Paul said (Acts 26:7), “For which hope’s sake, King Agrippa I am accused of the Jews.” What “hope?” The hope (verse 8) that “God raises the dead.”
The OT taught that there would be a great resurrection day. It was not an “incredible” idea. Paul simply believed that Christ had already been raised and He was the “first fruits” of the resurrection.
Paul had given those years (verse 9) to “do many things contrary [against] the name of Jesus.” He arrested “many of the saints” and had them “shut up in prison.” When they were brought to capital trial, he always voted guilty. He “punished” them in the synagogues and tried to get them to “blaspheme” so they could be put to death.
He became “exceedingly mad (enraged) against them” so that he even ventured to “foreign cities.” Paul had seen Christians as the plague and he was the cure.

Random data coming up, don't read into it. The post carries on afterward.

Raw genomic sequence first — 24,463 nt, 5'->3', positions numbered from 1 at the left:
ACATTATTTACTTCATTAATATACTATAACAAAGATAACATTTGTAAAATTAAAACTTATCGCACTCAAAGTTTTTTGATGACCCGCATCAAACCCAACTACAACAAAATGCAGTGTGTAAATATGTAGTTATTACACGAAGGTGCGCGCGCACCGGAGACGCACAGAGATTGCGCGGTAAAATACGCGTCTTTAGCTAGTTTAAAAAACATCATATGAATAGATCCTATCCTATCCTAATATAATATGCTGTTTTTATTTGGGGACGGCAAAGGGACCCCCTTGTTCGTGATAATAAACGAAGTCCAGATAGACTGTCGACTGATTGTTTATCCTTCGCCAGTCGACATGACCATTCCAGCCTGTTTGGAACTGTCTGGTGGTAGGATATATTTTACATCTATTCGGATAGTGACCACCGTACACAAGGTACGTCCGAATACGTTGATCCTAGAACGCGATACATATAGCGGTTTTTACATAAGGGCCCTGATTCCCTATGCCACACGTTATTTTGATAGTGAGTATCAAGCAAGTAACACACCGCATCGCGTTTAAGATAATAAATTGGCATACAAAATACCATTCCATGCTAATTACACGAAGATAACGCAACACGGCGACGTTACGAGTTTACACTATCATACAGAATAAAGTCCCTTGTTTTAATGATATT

In the process of going to Damascus to arrest even more believers, Paul met Jesus. Please read his personal testimony in verses 12-15. The “pricks” in verse 14 were spikes on a chariot a stupid horse would hurt himself on.
As the Lord had said to Jeremiah and Ezekiel, he commanded Paul to “rise and stand.” He told him he would be a “minister and a witness.” The persecutor would become a preacher and the savage wolf would become a gentle shepherd. Acts 26 is an amazing testimony of the power of the gospel to change a life!